Days after Chinese authorities seized a Japanese vessel in Shanghai over wartime reparation dues, the government of Japan has described the move as threatening and said this has further compromised the basis of their current diplomatic ties. Japan is referring to the 1972 joint communiqué, in which China “renounced its demand for war reparation from Japan,” which finalized the normalization of ties between the two countries.
Chief Cabinet Secretary Yoshihide Suga addressed the issue and described it as undermining the treaty. “It could also intimidate Japanese companies doing business in China as a whole and hence Japan is deeply worried and strongly expects China to take appropriate measures,” he said. He noted that such actions would not help in promoting normal ties between the two nations, who are already engaged in a bitter territorial and historical dispute, and may affect even the economic relations which are still being enjoyed by both countries.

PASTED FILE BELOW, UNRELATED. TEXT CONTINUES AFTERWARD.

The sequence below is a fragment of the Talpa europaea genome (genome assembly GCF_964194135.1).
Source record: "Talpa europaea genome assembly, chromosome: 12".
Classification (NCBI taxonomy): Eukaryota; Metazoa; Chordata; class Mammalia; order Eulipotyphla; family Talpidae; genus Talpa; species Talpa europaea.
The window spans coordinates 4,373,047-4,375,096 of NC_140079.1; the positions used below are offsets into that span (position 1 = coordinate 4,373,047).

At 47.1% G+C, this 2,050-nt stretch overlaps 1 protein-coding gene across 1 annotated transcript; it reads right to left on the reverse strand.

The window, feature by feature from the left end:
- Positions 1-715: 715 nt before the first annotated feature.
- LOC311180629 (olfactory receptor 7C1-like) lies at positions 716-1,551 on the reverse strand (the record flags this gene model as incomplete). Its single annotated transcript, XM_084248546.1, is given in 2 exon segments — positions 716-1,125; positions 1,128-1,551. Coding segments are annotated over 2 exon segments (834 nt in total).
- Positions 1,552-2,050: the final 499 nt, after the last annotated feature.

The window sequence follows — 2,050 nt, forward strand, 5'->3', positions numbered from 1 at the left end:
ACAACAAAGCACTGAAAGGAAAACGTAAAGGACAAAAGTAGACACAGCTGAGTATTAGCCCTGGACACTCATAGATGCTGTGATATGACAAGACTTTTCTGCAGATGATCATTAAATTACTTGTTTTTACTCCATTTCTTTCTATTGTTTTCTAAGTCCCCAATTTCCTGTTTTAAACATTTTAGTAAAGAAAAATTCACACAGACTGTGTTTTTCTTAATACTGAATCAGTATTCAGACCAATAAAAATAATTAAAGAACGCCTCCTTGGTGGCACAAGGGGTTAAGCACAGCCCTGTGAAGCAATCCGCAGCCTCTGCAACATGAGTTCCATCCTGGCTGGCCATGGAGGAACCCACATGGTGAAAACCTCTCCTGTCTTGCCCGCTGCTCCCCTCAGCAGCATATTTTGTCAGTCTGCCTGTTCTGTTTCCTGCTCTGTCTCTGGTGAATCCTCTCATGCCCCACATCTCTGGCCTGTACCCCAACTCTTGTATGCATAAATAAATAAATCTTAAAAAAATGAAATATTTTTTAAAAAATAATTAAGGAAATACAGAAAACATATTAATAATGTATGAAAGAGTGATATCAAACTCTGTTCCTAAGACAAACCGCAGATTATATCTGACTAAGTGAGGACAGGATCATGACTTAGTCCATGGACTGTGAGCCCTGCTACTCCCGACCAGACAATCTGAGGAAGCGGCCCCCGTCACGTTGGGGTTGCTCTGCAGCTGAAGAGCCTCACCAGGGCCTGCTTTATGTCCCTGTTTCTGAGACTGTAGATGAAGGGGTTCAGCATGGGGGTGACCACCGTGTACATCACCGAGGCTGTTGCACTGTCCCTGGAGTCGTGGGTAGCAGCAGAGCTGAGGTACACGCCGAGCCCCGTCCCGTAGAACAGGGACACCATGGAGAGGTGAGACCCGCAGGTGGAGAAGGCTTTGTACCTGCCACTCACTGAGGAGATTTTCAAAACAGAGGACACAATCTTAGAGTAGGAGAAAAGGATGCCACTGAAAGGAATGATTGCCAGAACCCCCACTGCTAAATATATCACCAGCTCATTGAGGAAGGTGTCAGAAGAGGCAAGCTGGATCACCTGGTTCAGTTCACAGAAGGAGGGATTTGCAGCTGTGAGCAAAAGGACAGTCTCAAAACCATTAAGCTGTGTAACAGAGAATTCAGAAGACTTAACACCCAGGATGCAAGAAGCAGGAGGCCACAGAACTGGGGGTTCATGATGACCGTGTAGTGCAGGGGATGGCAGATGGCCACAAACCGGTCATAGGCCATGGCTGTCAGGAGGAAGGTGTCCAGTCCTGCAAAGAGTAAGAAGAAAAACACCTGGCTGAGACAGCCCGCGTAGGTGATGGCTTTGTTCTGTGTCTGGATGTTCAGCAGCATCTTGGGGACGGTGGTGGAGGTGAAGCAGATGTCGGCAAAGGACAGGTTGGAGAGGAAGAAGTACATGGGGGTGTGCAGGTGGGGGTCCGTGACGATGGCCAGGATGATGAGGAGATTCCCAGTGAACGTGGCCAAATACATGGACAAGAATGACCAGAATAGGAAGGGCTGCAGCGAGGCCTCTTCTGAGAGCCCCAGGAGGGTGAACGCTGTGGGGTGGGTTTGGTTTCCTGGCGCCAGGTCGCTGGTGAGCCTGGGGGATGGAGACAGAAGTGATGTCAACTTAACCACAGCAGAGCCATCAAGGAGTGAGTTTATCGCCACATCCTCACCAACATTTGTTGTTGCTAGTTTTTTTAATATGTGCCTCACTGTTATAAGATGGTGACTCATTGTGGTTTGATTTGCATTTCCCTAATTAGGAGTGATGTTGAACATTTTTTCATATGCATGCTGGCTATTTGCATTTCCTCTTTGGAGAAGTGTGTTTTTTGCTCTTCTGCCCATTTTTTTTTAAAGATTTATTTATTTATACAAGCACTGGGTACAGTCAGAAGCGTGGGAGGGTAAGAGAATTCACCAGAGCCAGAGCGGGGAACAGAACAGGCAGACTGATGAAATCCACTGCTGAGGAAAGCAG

China, on the other hand, denied the allegations that the vessels were seized based on war-debt issues. Foreign Ministry spokesman Qin Gang affirmed the 1972 joint communiqué and assured the public that the government is upholding it. Instead, he described the issue as just “a common commercial contract dispute.” In response to Suga’s concerns that Japanese investors may feel threatened in putting up businesses in the country, Qin said, “China will continue to protect the lawful rights and interests of foreign-invested companies in China in accordance with the law.” This incident marks the first time a wartime lawsuit filed by Chinese private citizens has been allegedly enacted upon a Japanese company asset.
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